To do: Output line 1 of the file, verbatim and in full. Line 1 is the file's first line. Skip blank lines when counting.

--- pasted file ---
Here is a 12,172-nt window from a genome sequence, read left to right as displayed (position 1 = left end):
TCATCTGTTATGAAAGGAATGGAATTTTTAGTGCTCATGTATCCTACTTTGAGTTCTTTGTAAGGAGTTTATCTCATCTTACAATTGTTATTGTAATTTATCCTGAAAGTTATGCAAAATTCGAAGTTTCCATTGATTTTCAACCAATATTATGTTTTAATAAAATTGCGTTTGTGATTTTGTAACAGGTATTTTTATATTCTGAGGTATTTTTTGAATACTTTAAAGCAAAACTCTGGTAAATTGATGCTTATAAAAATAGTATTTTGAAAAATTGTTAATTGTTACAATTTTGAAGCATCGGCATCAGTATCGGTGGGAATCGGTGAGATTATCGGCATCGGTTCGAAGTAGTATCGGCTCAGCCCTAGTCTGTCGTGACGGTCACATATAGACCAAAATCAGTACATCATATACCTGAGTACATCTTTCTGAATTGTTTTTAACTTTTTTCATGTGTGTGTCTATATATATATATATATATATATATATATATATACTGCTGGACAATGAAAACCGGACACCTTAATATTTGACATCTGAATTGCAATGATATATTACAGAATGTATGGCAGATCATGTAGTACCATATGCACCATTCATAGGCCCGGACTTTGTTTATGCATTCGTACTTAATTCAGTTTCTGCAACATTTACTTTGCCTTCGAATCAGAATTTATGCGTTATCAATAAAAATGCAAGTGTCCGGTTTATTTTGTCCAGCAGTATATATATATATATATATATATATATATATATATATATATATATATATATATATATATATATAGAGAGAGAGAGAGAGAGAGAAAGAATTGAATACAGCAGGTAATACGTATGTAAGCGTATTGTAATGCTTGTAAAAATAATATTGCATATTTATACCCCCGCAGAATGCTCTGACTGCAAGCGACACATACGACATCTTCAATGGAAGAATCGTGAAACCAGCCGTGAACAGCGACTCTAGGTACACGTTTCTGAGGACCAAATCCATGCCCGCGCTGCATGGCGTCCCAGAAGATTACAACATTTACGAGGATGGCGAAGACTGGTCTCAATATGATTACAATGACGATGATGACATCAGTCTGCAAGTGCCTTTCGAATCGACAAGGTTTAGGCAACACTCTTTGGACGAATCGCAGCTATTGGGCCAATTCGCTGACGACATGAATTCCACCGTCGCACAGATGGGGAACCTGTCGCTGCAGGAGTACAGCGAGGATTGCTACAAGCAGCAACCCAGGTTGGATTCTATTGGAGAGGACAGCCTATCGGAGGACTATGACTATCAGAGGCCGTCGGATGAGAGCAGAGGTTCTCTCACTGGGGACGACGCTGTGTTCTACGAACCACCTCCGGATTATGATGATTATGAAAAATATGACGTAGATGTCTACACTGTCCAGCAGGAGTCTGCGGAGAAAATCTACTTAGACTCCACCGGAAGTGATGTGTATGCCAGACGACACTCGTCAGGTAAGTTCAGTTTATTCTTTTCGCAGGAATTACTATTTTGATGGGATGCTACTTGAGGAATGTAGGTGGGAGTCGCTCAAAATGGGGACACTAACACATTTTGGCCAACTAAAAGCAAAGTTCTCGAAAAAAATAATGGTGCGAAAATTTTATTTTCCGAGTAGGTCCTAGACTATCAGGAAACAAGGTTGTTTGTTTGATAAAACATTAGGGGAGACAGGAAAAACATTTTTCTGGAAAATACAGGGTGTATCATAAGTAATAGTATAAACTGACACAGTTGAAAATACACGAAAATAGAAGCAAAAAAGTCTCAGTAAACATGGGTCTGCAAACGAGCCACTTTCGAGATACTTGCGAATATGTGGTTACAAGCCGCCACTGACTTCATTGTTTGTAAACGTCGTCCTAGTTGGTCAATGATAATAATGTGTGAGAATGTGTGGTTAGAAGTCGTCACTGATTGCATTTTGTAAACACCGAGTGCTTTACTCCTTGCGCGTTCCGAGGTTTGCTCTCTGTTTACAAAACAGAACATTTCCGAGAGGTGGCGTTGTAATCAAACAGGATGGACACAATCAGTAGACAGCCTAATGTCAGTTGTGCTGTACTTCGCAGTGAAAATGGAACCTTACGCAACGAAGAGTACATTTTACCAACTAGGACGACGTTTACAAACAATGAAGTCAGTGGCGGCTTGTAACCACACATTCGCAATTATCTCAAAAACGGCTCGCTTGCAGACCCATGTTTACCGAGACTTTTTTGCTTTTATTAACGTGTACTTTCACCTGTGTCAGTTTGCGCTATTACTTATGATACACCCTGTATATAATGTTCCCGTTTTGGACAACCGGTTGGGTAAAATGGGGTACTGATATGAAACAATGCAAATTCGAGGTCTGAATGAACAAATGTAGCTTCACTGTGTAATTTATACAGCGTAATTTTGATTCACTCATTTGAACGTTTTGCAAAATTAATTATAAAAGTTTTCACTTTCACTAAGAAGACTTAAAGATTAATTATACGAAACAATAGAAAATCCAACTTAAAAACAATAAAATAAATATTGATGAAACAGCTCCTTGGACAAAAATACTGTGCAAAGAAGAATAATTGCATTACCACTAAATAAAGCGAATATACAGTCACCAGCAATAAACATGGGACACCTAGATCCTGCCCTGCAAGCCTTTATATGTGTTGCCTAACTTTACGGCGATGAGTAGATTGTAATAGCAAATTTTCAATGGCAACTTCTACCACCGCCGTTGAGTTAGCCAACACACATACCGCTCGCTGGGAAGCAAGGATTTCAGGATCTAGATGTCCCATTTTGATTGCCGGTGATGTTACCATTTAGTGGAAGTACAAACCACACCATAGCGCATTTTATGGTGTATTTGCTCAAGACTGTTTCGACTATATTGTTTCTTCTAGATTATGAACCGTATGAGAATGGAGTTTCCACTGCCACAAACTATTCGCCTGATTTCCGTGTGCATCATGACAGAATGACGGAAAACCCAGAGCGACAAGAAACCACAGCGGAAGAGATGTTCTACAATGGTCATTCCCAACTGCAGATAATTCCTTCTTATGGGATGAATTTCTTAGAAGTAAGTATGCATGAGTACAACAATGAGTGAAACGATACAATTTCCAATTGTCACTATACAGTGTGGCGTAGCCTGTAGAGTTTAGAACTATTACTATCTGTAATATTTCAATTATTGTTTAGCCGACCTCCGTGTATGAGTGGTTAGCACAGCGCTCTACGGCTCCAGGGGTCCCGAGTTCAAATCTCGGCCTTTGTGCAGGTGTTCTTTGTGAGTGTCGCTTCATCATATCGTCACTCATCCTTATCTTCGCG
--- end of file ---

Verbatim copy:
Here is a 12,172-nt window from a genome sequence, read left to right as displayed (position 1 = left end):